The family of a woman killed in a Massachusetts storefront crash in 2010 has been awarded $32 million by jurors who determined the store failed to protect customers from such car accidents, which were foreseeable given the store’s position and previous incidents at other sites.
The award followed years of litigation and the store’s insistence that it had done nothing wrong and the accident – caused by an elderly driver suffering a medical emergency – was not something they could have predicted.
While that may seem plausible on the surface, consider that the Storefront Safety Council reports some 60 times a day, someone drives into a storefront. More than 4,000 people are injured every year and some 500 are killed. These kinds of accidents, which endanger pedestrians, patrons and store employees, are to be anticipated when a store is next to an open parking lot or busy street.
Just recently in Pineville, about 20 minutes south of Charlotte, a woman crashed her vehicle into an AT&T store around 4 in the afternoon. Thankfully, no one inside was hurt, though the 68-year-old driver suffered minor injuries.
In some rare cases, the crash is intentional. It may be tougher in those instances to collect damages from the driver’s insurer because intentional acts aren’t typically covered by insurance. Nonetheless, this does not release property owners from a duty to ensure their site is safe for customers, so there may still be grounds for a successful premises liability action.
For the most part, though, these accidents are caused by someone who is distracted, impaired or suffering some type of medical emergency.
In the case out of Massachusetts, Dubuque v. Cumberland Farms, the 81-year-old driver of the sport utility vehicle was apparently suffering a stroke and slammed into the storefront while traveling 70 mph.
One of the main points raised by defendants after this car accident was that there had never been any previous “strikes” at this location.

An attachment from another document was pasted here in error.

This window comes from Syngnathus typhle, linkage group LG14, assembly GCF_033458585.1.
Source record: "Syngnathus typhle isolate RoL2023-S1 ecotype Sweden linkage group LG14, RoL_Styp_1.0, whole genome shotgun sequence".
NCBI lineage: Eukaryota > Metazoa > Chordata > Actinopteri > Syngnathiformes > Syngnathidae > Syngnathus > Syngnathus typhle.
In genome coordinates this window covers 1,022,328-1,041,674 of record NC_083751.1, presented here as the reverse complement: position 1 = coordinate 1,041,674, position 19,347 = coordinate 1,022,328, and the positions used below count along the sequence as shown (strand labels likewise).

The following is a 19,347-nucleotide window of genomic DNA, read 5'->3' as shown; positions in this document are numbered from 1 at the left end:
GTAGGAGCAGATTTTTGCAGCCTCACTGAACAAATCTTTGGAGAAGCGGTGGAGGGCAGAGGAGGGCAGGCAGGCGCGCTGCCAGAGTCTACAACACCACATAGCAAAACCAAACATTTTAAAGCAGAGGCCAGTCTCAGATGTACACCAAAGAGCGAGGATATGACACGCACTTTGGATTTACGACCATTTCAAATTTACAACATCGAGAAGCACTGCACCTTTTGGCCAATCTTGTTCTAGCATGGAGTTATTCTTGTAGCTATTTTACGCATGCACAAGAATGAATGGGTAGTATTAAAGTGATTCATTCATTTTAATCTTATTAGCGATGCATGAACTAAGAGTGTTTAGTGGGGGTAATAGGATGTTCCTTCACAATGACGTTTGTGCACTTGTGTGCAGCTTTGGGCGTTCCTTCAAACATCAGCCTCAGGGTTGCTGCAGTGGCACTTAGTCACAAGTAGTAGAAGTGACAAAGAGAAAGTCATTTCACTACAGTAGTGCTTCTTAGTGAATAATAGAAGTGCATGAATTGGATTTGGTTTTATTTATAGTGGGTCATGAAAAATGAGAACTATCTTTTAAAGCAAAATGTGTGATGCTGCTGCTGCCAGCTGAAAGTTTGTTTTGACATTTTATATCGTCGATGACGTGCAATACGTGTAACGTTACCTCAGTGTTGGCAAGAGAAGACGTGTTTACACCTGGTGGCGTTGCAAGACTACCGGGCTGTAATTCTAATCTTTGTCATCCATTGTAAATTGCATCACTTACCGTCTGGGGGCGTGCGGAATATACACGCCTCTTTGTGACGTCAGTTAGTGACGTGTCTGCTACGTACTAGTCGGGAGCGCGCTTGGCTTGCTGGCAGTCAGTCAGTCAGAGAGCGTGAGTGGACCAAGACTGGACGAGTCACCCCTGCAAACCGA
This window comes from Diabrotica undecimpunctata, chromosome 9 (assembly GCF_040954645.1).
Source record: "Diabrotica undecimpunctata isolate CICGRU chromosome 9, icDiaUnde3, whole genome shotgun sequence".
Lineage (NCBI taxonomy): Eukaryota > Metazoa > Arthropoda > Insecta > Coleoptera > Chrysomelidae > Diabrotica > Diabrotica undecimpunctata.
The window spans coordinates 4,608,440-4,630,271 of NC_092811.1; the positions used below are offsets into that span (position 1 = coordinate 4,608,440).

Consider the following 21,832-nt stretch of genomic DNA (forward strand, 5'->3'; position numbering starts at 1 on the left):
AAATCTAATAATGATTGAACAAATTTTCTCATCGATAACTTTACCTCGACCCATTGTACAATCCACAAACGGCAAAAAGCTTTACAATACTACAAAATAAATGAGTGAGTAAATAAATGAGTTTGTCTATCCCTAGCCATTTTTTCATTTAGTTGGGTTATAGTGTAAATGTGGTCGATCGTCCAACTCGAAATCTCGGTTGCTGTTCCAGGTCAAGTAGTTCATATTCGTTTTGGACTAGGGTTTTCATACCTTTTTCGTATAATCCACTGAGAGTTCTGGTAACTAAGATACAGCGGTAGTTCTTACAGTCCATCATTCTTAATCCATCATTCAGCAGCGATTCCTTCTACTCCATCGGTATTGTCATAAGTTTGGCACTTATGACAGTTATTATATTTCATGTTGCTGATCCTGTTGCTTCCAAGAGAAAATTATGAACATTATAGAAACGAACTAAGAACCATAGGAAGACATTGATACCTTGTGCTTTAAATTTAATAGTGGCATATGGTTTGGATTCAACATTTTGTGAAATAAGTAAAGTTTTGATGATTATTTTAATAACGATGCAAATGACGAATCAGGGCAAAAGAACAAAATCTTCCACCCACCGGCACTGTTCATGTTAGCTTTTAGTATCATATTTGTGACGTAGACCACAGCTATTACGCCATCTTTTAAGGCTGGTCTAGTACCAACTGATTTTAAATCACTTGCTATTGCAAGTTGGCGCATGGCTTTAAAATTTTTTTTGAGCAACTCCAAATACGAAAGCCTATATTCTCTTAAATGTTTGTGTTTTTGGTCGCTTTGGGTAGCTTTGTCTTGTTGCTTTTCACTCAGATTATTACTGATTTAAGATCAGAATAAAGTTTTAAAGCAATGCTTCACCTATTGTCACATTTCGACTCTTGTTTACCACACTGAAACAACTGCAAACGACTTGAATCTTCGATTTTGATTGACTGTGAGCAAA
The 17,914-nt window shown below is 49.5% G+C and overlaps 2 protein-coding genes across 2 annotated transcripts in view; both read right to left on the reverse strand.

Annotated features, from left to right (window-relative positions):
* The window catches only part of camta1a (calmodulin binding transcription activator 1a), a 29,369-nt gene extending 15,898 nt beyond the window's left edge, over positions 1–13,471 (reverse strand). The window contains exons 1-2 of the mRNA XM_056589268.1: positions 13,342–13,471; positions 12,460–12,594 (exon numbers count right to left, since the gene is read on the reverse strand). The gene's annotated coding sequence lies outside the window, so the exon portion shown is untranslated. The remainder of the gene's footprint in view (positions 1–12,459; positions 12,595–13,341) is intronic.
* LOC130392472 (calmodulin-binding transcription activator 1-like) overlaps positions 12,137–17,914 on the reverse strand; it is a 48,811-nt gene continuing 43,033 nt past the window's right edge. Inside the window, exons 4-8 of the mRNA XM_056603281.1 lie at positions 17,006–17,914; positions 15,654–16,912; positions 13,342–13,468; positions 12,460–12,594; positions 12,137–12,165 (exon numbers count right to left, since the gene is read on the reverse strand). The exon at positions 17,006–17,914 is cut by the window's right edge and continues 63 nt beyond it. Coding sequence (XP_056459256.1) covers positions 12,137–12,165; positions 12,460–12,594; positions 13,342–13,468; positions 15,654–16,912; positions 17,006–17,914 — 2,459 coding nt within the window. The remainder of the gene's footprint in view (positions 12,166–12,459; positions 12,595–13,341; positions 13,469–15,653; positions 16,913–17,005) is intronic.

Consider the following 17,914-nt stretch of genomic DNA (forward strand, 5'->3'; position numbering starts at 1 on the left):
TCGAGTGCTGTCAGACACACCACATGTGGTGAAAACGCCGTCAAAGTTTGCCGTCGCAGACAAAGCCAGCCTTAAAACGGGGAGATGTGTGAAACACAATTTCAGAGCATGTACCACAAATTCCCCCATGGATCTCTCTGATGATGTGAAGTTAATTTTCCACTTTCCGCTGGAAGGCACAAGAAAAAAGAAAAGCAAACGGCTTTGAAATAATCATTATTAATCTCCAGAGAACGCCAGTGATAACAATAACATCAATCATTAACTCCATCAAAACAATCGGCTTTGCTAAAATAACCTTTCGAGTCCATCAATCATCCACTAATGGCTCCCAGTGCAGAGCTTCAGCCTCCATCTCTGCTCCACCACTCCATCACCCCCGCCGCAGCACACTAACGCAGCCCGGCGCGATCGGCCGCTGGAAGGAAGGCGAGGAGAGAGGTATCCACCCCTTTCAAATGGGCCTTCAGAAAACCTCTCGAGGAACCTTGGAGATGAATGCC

Plaintiff countered that this was a large chain of convenient stores (albeit, family-owned) that had recorded 485 “car strikes” from 2000 through 2009 at his 500 locations along the East Coast. For a somewhat moderate cost of usually $10,000 or less, concrete bollards or barriers could offer significant protection for customers, employees and pedestrians. These barriers prevent vehicles that might jump the curb and slam into the storefront.
In this case, plaintiff lawyers presented evidence that such protection could have been installed in this case at a cost of between $3,000 to $3,500. Instead, they opted for a cheaper solution – 6-inch wide stops made of thin steel. It was ineffective at stopping the vehicle from barreling into the storefront, killing the 43-year-old wife and mother.
As one plaintiff lawyer pointed out, there was a long history of this particular chain neglecting the safety of its customers.
Although there is no federal law mandating this kind of physical barrier protection, there has been a significant legislative push to do so. In the end, it should not take a tragedy like this to prompt an industry or company to be proactive about the lives and well-being of their customers.
Contact the Carolina injury lawyers at the Lee Law Offices by calling 800-887-1965.
Storefront Crash Suit Against Cumberland Farms Yields $32.4 Million Verdict, Feb. 24, 2016, By Stuart Silverstein, FairWarning Reports
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